I got hacked mid-air while writing an Apple-FBI story
Steven Petrow, the journalist who had his computer hacked while on a flight, recounts his experience and what he learned. Video by Ryan Connelly Holmes for USA TODAY
“I don’t really need to worry about online privacy,” I used to think. “I’ve got nothing to hide. And who would want to know what I’m up to, anyway?”
Sure, I’m a journalist, but I’m not an investigative reporter, not a political radical, not of much interest to anyone, really.
That was last week, when the standoff between the FBI and Apple seemed much more about principle than practice to me. That’s when I thought I’d write a column on whether this legal fight matters to regular folk — people like my mother, a retired social worker; my best friend, who works in retail; or even my 20-year-old niece in college. That was before I found out — in a chillingly personal way — just why it does matter. To all of us.
Just before midnight last Friday, my plane touched down in Raleigh after a three-hour flight from Dallas. As usual, I’d spent much of the flight working, using American Airlines Gogo in-flight Internet connection to send and answer emails. As I was putting on my jacket, a fellow in the row behind me, someone I hadn’t even noticed before, said: “I need to talk to you.” A bit taken aback, I replied, “It’s late … need to get home.”
“You’re a reporter, right?”
“Wait for me at the gate.”
[I didn’t answer, but I did wait.]
“How did you know I was a reporter?” I asked while we started walking.
“Are you interested in the Apple/FBI story?” he responded, ignoring my question.
“Kind of. Why are you asking me that?” I thought he was some kind of creepy mind reader.
Then he dropped the bombshell.
“I hacked your email on the plane and read everything you sent and received. I did it to most people on the flight.” He had verbatim detail of a long email that he repeated back to me essentially word for word.
In fact, as Steve Nolan, Gogo’s vice president of communications, told me, the service is “public” and “operates in the same ways as most open Wi-Fi hotspots on the ground.” He cautioned against “accessing sensitive materials while in flight.”
Gogo recommends that anyone sending sensitive information over any public WiFi network, including Gogo, use a virtual private network, or VPN, to protect their data, said CEO Michael Small.
One of my emails was pretty explicit about the focus of my story and I had emailed Bruce Schneier, a security expert who had previously written in the Washington Post about this very issue.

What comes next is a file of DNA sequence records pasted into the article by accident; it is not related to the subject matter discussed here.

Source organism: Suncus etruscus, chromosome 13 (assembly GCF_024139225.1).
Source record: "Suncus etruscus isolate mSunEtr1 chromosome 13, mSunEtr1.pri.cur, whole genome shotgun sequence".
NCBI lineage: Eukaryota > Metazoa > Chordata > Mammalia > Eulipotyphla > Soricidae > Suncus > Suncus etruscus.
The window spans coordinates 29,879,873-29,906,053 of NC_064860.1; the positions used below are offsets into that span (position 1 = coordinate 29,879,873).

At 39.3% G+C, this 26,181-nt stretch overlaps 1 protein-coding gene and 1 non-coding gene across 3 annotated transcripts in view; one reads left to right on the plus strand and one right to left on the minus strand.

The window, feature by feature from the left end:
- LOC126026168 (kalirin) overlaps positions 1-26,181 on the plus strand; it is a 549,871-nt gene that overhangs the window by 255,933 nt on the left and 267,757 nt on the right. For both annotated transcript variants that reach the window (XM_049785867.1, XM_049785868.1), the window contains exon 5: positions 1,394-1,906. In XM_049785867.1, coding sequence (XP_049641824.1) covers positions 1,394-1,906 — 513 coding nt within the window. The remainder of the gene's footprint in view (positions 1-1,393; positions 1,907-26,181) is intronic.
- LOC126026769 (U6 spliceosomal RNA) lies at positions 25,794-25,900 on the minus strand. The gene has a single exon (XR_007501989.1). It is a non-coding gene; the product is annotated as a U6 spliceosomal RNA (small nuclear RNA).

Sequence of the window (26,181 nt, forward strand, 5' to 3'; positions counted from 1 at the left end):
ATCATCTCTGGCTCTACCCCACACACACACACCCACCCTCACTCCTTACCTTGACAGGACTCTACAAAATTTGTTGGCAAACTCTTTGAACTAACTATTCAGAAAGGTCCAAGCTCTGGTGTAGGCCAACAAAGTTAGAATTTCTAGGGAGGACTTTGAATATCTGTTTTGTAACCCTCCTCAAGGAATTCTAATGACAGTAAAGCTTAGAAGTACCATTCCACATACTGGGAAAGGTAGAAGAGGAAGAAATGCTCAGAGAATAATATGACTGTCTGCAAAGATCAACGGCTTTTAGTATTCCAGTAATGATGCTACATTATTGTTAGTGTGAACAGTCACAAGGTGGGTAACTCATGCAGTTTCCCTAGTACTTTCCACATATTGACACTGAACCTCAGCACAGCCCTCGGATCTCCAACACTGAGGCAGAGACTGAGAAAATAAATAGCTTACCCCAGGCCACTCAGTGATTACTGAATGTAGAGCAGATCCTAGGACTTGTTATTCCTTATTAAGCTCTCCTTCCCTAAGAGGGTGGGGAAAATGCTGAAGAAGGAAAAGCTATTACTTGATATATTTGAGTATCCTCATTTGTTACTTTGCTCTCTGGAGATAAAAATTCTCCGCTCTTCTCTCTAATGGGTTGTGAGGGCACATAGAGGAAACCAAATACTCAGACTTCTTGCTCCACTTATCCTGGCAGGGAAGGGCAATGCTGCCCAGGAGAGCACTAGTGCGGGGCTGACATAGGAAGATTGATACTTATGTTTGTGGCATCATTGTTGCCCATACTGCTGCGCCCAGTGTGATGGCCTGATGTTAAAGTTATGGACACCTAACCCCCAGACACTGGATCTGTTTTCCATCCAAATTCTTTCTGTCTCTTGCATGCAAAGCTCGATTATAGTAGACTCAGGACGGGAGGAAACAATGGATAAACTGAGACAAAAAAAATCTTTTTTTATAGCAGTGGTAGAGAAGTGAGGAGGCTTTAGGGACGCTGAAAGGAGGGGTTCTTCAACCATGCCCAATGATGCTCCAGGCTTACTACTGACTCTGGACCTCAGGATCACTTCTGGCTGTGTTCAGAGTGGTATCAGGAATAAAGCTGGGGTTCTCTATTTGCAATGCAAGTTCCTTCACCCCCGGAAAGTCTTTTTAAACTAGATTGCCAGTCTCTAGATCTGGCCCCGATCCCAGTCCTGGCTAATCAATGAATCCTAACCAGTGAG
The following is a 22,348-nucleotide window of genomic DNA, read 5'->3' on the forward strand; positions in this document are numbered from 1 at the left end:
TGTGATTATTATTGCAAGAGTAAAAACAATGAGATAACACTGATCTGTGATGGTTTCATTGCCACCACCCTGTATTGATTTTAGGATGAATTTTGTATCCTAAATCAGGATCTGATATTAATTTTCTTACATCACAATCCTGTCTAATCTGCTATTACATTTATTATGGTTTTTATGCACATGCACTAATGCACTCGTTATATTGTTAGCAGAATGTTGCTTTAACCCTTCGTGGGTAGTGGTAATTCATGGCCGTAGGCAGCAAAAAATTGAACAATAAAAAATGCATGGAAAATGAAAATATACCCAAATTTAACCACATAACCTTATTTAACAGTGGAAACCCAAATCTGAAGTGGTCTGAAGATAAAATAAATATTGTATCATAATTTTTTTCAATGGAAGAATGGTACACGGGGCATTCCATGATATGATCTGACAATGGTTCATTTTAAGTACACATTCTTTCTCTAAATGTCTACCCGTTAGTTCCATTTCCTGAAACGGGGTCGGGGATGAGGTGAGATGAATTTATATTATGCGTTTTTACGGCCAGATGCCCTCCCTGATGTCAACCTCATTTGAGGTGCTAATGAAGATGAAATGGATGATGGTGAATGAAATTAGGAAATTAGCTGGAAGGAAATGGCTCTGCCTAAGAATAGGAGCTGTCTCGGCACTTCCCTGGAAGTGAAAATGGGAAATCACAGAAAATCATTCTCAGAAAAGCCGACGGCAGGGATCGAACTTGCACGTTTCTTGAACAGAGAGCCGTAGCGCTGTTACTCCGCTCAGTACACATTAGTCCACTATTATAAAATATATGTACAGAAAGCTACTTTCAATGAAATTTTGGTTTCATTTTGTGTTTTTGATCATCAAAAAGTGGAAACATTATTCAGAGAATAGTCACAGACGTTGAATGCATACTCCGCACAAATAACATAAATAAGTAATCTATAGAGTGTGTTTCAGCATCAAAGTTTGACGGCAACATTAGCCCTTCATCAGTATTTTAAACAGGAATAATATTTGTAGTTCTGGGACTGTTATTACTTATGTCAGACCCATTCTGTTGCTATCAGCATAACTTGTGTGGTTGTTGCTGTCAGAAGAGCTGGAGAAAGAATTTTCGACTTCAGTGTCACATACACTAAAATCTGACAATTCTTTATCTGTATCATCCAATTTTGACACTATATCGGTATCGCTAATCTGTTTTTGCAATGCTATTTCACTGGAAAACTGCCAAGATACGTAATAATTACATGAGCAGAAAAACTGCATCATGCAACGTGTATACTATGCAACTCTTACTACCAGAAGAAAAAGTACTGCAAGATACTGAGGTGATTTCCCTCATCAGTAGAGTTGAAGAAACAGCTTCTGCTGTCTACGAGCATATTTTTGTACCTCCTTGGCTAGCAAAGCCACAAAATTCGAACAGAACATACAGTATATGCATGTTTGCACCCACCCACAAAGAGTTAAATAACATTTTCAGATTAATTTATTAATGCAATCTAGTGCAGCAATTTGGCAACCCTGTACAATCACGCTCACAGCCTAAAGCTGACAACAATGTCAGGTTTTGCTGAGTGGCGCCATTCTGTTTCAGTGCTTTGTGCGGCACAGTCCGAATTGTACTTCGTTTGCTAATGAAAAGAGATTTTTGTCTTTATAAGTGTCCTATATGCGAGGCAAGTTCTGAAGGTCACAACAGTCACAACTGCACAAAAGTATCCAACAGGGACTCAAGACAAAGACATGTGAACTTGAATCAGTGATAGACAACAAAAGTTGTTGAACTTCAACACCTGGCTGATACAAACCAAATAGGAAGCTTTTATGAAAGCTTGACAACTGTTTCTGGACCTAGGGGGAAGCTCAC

“The current case is about a single iPhone 5c, but the precedent it sets will apply to all smartphones, computers, cars and everything the Internet of Things promises,” Schneier wrote.
The danger is that the court’s demands will pave the way to the FBI forcing Apple and others to reduce the security levels of their smart phones and computers, as well as the security of cars, medical devices, homes, and everything else that will soon be computerized. The FBI may be targeting the iPhone of the San Bernardino shooter, but its actions imperil us all.”
That’s what my privacy-busting stranger had read. Back to my conversation:
“That’s how I know you’re interested in the Apple story,” he continued. “Imagine if you had been doing a financial transaction. What if you were making a date to see a whore?” My mind raced: What about my health records? My legal documents? My Facebook messages?
And then the kicker:
“That’s why this story is so important to everyone,” he told me. “It’s about everyone’s privacy.”
Then he headed down the escalator and I headed out the front door. I may have been wearing my jacket, but I felt as exposed as if I’d been stark naked.
With a newfound personal interest in the topic, the following day I called Alex Abdo, an attorney in the ACLU’s Speech, Privacy and Technology Project, to talk about why ordinary Americans should care about the Apple case. At first he told me some of what I knew. If the government wins it would set a “dangerous legal precedent … that would force companies to build back doors into their products. It will be used hundreds and hundreds of times if it becomes lawful.”
Abdo made it clear why this matters to ordinary consumers like me — to all of us. “The risk is that it makes it more likely that individuals’ devices with no connection to any investigation will become less secure because companies will have established back doors …. that will fall into the wrong hands.” For emphasis, he added: “No back door is secure.”
But really, I pushed him, who is in actual danger here? The answer, apparently, is pretty much all of us. “Anyone who relies on the security of their devices,” he told me.
It should be up to each of us to decide what to make public, and what to keep private, he continued. For me, I felt as though the stranger on the plane had robbed me of my privacy—as was explicitly his intent. He took the decision of what to share out of my hands. He went in through the back door of the Gogo connection.
I asked Abdo what we could to do protect our privacy. This is what he told me:
Agree or disagree with my advice? Let me know in the comments section below.
USA TODAY columnist Steven Petrow offers advice about living in the Digital Age. Submit your question to Steven at stevenpetrow. You can also follow Steven on Twitter: @StevenPetrow. Or like him on Facebook at facebook.com/stevenpetrow.
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